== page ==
Need a perfect paper? Place your first order and save 5% with this code:   SAVE5NOW

Gender Matters in the Insanity Defense.


The legal strategy implored to show that an individual was not in the right state of mind when the crime was committed and, therefore, should not be held liable is referred to as the insanity plea (Adjorlolo et al., 2019). In the contemporary world, regarding changes being made to law and sentencing punishment, a defendant’s mental state is extensively considered before judgment. These guarantees ensure the defendants’ right to a fair trial. In addition to this, individuals who are identified as misfits in society due to mental health complications can be offered healing and provision of necessary treatment. Nevertheless, while delving into the role that gender might play in influencing the insanity defense; it is clear that it has an enormous impact on women’s perspectives and understanding attributable to its result. More notably, gender greatly influences the insanity trials as a result of the misconceptions, myths, biases and societal stereotypes regarding mental disorders (Mclaughlin, 2020). On this note, the insanity plea is likely to be successful because, in the ensuing case, gender dynamics are more critical as it unfolds that certain judges decide based on a persona who opts for such cases. This case study examines the stereotypes that support gender bias and other vital factors that influence the outcome of the insanity trials.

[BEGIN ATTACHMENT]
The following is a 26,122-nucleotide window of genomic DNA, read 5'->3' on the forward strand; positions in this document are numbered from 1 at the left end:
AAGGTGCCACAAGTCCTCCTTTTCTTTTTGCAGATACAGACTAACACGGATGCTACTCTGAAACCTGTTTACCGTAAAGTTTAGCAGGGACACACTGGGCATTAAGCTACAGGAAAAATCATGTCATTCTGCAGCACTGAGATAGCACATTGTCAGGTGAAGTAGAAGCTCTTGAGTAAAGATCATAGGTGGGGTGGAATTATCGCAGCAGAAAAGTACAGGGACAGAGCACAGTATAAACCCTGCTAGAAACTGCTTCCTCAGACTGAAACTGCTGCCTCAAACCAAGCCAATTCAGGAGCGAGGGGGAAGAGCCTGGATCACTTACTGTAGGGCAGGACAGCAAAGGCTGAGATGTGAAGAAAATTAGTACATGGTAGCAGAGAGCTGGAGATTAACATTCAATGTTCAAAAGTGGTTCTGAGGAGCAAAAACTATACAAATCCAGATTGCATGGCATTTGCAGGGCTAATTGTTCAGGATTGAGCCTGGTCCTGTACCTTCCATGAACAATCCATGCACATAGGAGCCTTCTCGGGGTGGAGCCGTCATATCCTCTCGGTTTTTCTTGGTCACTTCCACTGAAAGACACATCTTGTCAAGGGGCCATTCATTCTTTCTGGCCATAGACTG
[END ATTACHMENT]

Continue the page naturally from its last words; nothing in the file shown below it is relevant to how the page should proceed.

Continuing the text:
Summary of study

Uncovering whether the opinions held by jurors affected their decision to accept the insanity plea based on the gender of the defendant formed the basis of this study. Before the investigation was conducted, assumptions were made whereby women would find female defendants guilty during the insanity trials as opposed to male defendants. From the results garnered, Female defendants, accounting for 38.1%, were found to be not criminally responsible due to mental disorders (NCRMD) by women jurors, while men accounted for 60%.

In the case of male jurors, women and male defendants were found NCRMD by 40% and 36.5%, respectively (Breheney et al., p.) This demonstrates that women were less likely to attribute the actions of defendants to mental illness than men.

The study results revealed that individual perception about the insanity plea is highly determined by public attitudes as far as stereotypes and gender of both jurors are concerned.